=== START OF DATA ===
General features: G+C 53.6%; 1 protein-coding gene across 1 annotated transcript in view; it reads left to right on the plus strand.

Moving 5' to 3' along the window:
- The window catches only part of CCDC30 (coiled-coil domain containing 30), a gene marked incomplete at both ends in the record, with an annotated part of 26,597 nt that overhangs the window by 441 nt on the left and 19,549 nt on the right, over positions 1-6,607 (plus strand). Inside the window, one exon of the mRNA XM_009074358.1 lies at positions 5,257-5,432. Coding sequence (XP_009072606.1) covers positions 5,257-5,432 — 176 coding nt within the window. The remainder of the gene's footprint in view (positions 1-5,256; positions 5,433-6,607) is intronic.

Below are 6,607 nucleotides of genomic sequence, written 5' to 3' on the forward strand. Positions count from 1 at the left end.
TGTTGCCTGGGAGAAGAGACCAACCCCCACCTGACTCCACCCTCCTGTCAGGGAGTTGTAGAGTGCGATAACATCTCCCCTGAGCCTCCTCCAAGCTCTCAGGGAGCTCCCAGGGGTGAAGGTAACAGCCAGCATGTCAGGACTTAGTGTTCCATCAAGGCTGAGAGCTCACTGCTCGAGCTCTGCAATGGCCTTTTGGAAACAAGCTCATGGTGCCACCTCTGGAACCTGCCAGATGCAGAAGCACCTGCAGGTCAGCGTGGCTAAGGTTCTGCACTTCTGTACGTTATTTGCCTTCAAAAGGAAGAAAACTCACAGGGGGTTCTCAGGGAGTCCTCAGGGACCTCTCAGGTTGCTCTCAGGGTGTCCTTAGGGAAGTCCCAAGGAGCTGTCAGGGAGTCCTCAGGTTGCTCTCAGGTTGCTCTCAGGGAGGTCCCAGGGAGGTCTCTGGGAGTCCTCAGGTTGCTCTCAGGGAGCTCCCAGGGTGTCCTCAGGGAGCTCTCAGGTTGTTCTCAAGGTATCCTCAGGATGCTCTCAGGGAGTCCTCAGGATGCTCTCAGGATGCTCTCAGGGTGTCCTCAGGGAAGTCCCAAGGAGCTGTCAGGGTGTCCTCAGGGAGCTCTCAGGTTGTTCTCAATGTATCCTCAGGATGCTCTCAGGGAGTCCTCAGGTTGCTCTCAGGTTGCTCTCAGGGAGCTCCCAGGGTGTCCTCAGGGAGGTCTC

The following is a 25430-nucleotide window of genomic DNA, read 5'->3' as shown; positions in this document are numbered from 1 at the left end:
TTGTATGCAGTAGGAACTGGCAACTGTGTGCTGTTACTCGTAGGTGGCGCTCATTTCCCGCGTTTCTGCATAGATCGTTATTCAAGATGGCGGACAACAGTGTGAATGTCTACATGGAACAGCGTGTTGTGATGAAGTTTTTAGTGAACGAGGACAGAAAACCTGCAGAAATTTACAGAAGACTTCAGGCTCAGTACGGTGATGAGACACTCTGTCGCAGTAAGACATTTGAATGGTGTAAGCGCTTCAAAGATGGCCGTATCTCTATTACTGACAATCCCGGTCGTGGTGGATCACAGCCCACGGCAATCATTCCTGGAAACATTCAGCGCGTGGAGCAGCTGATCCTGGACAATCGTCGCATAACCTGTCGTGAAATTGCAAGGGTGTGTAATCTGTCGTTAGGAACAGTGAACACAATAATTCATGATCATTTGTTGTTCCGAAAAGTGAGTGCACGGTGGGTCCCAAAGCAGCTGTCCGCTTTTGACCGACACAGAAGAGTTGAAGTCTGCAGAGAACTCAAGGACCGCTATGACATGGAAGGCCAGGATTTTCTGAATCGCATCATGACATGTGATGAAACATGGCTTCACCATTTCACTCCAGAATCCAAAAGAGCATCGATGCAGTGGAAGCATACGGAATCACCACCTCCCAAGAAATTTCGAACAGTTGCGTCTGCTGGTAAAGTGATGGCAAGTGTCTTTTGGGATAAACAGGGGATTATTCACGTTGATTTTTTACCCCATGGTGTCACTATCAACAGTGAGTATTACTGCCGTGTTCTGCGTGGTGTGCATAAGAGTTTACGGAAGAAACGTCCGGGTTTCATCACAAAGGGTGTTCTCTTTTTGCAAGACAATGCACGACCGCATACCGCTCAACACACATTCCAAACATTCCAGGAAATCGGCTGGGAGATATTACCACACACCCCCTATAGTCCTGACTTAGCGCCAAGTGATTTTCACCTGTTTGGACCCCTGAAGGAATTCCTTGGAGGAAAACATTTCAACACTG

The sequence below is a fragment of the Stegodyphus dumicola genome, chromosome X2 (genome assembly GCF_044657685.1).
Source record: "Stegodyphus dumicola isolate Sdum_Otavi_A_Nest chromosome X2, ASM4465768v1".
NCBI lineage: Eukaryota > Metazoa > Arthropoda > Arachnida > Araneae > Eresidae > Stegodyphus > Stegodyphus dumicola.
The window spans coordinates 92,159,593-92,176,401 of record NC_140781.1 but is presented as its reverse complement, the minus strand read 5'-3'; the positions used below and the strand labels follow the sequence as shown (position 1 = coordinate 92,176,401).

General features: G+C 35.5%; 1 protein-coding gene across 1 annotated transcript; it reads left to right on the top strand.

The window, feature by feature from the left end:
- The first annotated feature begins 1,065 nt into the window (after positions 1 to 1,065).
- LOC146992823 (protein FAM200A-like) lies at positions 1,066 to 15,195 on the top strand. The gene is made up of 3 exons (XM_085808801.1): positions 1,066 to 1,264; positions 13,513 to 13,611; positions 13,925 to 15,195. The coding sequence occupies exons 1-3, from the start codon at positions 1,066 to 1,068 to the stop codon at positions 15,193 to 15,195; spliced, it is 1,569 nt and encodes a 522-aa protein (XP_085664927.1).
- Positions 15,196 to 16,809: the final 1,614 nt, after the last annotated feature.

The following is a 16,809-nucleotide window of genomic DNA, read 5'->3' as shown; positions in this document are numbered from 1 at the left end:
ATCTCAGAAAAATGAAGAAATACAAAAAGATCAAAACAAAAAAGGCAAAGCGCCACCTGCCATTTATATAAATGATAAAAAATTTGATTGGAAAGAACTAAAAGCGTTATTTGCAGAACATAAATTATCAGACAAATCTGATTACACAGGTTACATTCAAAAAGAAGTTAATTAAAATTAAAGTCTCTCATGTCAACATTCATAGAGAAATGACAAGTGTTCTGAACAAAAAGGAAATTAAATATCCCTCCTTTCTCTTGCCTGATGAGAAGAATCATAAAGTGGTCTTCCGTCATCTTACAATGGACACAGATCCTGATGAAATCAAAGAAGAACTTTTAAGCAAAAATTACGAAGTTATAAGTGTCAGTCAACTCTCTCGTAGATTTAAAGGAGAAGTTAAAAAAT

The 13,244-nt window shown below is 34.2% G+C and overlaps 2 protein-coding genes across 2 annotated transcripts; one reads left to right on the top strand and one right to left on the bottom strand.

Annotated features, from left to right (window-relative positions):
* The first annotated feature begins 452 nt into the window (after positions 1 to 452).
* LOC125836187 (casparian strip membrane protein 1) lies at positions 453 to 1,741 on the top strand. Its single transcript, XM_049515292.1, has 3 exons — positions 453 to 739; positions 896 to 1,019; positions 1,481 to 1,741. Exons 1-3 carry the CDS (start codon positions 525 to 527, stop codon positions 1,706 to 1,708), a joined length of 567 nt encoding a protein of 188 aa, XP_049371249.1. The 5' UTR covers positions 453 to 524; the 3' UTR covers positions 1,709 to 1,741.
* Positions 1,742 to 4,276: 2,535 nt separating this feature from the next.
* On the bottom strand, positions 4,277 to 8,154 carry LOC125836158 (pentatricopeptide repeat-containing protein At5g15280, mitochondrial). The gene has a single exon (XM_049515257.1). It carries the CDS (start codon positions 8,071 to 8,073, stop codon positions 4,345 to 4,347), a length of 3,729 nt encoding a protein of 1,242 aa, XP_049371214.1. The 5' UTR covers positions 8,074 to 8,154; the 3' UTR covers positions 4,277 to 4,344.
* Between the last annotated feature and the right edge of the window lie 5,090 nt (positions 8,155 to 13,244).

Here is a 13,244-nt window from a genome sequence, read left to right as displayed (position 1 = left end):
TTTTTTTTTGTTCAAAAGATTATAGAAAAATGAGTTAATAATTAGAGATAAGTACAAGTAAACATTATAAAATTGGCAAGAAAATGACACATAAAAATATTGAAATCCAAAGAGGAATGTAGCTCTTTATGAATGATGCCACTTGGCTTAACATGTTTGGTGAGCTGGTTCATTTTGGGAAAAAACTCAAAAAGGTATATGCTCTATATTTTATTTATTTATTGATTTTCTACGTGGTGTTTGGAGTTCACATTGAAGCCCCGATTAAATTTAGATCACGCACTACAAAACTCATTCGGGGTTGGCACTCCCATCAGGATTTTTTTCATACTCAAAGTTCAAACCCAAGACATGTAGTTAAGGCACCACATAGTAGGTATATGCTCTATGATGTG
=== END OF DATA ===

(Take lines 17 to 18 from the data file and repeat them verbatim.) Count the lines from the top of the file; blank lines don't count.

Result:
The following is a 16,809-nucleotide window of genomic DNA, read 5'->3' as shown; positions in this document are numbered from 1 at the left end:
ATCTCAGAAAAATGAAGAAATACAAAAAGATCAAAACAAAAAAGGCAAAGCGCCACCTGCCATTTATATAAATGATAAAAAATTTGATTGGAAAGAACTAAAAGCGTTATTTGCAGAACATAAATTATCAGACAAATCTGATTACACAGGTTACATTCAAAAAGAAGTTAATTAAAATTAAAGTCTCTCATGTCAACATTCATAGAGAAATGACAAGTGTTCTGAACAAAAAGGAAATTAAATATCCCTCCTTTCTCTTGCCTGATGAGAAGAATCATAAAGTGGTCTTCCGTCATCTTACAATGGACACAGATCCTGATGAAATCAAAGAAGAACTTTTAAGCAAAAATTACGAAGTTATAAGTGTCAGTCAACTCTCTCGTAGATTTAAAGGAGAAGTTAAAAAAT